On the other hand, the story also demands the supervisors’ awareness of their expected supervisory roles. Tiwari (2019) seems to be very critical of the roles of the thesis supervisor and raised some ethical concerns on the role of thesis guide in the way they were not professionally supportive to students to enhance the collaborative process of writing of the thesis. He further articulated that all his participants in the research voice came in a way that their supervisors were not cooperative and professional in supporting students’ thesis writing. For instance, delayed response to students’ writing is a major complaint among students. In a similar vein, Sharma, (2017) also points out that thesis supervisors need to consider and be familiar with the expectations of thesis candidates. The scenario evidently depicts that thesis writing is taken as the locus of all master’s level programs. It further stresses that university departments need to take the necessary steps to change this scenario in terms of the theoretical orientation of the thesis writing process, reconsidering the rationale of making students write theses at any cost and practicalities of thesis writing.

Writing as an autonomous cognitive activity

In my observation, the problem mainly lies in the theoretical model of implementing the courses of thesis writing. Traditionally, thesis writing has been taken as a highly mental and cognitive activity, an isolated writing activity of the student which is context-independent. Universities conduct mass orientation of students in a single venue regarding the thesis writing guidelines or procedures irrespective of their socio-cultural backgrounds, level of experiences, diverse disciplines, and areas of interest. Students are oriented as a homogeneous group of people in which student’s writing is based on relatively homogeneous norms, values, and cultural practices. Homogeneous here refers to the uniform and universal writing norms and practices.  Furthermore, they are given ‘good’ or ‘bad’ types of feedback in terms of the language they use in their writing. Students do not have many empowering experiences as a one-way socialization process of writing takes place. It is because the traditional model focuses on a set of learnable universal skills for writing a thesis that is separate from the discipline and institutional contexts that considers academic or thesis writing as a predefined set of rules that student writers need to adapt to. Lea and Street (1998) criticise this deficit model which represents student writing as somewhat reductionist meaning, it is dependent on a set of transferable skills, and language proficiency rather than critical thinking.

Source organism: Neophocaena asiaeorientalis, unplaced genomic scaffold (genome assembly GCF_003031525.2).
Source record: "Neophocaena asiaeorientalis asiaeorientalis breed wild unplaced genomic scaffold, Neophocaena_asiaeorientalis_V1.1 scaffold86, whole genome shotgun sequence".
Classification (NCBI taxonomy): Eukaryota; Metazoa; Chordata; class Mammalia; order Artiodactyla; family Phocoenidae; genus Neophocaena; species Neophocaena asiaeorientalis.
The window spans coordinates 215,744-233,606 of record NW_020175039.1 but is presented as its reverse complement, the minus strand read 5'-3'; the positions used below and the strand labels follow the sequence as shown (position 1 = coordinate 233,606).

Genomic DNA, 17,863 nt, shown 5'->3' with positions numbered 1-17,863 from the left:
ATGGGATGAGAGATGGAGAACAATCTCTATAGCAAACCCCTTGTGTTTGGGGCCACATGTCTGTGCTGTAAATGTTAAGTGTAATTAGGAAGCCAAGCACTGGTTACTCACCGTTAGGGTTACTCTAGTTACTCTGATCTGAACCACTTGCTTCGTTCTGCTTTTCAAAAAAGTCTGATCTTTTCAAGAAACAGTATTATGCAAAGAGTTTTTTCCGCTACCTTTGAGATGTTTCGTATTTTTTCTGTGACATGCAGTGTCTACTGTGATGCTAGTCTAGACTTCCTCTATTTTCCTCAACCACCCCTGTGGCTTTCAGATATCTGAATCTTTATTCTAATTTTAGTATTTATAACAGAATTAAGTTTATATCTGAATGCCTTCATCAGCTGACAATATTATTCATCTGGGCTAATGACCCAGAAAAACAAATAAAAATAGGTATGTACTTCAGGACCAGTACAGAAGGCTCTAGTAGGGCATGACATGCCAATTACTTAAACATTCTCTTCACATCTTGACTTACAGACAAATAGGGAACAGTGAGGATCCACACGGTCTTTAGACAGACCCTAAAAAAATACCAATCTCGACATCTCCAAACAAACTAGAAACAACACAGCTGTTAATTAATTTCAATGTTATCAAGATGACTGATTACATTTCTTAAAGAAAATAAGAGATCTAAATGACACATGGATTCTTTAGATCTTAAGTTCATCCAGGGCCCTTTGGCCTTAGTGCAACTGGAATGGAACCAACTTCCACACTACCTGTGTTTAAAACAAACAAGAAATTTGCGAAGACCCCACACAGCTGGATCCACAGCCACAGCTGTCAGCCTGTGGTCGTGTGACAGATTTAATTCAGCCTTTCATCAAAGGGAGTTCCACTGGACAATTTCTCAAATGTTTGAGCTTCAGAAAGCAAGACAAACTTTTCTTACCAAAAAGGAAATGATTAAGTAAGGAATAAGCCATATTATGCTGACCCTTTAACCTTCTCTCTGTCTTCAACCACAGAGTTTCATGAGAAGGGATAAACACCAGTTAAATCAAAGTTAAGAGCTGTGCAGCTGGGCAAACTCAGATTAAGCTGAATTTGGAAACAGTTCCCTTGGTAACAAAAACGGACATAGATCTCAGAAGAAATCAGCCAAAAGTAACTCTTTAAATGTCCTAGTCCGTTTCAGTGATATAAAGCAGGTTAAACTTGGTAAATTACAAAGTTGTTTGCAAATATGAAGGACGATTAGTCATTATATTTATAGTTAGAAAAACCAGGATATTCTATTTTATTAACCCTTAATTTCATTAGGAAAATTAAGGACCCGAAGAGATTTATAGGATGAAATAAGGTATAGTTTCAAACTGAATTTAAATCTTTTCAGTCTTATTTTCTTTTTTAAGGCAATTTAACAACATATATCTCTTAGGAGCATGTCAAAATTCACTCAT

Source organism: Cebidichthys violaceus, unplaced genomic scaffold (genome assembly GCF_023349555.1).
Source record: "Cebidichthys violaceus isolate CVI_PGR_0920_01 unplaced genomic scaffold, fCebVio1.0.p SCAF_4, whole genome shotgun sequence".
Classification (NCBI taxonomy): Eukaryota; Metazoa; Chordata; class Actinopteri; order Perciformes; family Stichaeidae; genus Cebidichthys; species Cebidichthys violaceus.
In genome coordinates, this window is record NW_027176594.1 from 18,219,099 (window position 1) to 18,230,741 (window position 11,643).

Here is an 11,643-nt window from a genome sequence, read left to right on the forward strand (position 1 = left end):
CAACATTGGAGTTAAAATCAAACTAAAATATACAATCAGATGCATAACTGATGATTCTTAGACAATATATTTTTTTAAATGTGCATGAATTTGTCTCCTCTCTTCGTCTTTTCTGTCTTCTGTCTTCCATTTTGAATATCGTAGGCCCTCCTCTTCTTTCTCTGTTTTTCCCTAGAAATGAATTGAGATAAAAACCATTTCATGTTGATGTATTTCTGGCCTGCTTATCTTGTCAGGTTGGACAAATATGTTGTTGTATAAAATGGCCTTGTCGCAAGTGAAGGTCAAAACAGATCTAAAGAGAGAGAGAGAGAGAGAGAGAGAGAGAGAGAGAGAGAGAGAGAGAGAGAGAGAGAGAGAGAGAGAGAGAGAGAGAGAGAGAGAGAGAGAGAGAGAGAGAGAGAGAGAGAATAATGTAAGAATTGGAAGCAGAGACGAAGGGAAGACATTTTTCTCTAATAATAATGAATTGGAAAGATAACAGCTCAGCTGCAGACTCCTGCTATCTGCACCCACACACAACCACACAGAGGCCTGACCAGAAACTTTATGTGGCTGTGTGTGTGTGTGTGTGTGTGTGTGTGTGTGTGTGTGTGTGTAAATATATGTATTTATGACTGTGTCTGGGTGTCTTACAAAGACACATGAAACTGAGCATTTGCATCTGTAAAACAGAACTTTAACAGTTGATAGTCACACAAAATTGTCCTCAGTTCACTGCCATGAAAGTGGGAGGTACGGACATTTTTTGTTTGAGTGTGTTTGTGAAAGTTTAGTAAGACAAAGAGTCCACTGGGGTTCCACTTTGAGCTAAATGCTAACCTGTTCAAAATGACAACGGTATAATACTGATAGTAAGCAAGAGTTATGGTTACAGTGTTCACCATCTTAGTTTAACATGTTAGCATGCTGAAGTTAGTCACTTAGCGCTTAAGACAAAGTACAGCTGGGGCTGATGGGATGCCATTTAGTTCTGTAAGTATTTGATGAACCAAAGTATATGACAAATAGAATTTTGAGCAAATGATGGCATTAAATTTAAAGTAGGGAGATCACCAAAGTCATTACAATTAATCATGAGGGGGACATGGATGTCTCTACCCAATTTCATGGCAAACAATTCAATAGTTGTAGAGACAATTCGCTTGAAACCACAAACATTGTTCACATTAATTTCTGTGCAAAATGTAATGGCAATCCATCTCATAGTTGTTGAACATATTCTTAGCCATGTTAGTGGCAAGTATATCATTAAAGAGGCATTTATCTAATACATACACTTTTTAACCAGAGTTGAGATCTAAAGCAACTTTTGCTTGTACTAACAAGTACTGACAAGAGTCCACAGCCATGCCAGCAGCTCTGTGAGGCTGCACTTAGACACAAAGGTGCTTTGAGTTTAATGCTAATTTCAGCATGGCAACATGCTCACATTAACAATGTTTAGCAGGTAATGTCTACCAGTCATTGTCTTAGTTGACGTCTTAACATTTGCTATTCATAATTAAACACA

This ‘one size fits all’ model, therefore, is incapable of taking account of culturally sensitive views of academic writing practices as they vary from one context to another. It further ignores that students’ writing in higher education is ideological in nature. In our context, universities’ departments execute the ‘processes’ of academic writing and thesis writing entirely from a traditional perspective in the way over-reliance on the ‘product’ based model has made it more difficult for students to attain and accomplish the work.

Writing as a socio-cultural practice

Thesis writing, however, is not considered an easy task in all academic contexts even outside Nepal. The experiences –pains and pleasure –of students vary in different contexts. Let me share you two excerpts from two success stories (reflections) of thesis writing in a Nepali university T. Rai (2018) shares her experiences this way:

“During this journey of writing a thesis I experienced most suffering and stressful time, I feel like that a woman suffered during in labour pain. It was in the sense that I had no option escaping from it because I spent about a year preparing this thesis and face several problems, challenges, dilemmas, and fear from the early days of preparing proposal to facing thesis viva. These several painful moments during the process however made me strong and led towards its successful completion”.

She compares the thesis writing pain with the labour pain that a woman suffers. It shows the real struggle of a thesis writer from the early days of writing thesis to defending thesis viva at the end. She gets satisfied after going through several stages of thesis writing during that whole year. Likewise, M. Rai (2018) told her story in this way:

“No doubt writing a thesis is a hard work. But it becomes harder for students like me who have a limited idea about a subject that I am going to study. My study was always focused on ‘how to pass’ the exam. I rarely voyaged beyond the prescribed books and rarely generalised the things in life that I have studied. I always had due respect to my teachers and their PowerPoint slides and I became successful to note and rote them. I was like a ‘broiler kukhura’ (poultry chicken, not free range), who merely depends on others. Since I started writing my Master’s thesis, I realised the real sense of reading and writing.”

She brings a powerful message in her reflection as an indication to shift the traditional approach of lecturing, rote learning and receiving the degree. She made an important point that she was just fascinated by the teachers’ presentations, obeyed them all the time, and made some notes for the examination during two years of her regular study. However, she realized the real sense of reading and writing that begins only after she started the thesis writing process. It indicates that writing a thesis brings varieties of activities and writing practices on the part of students.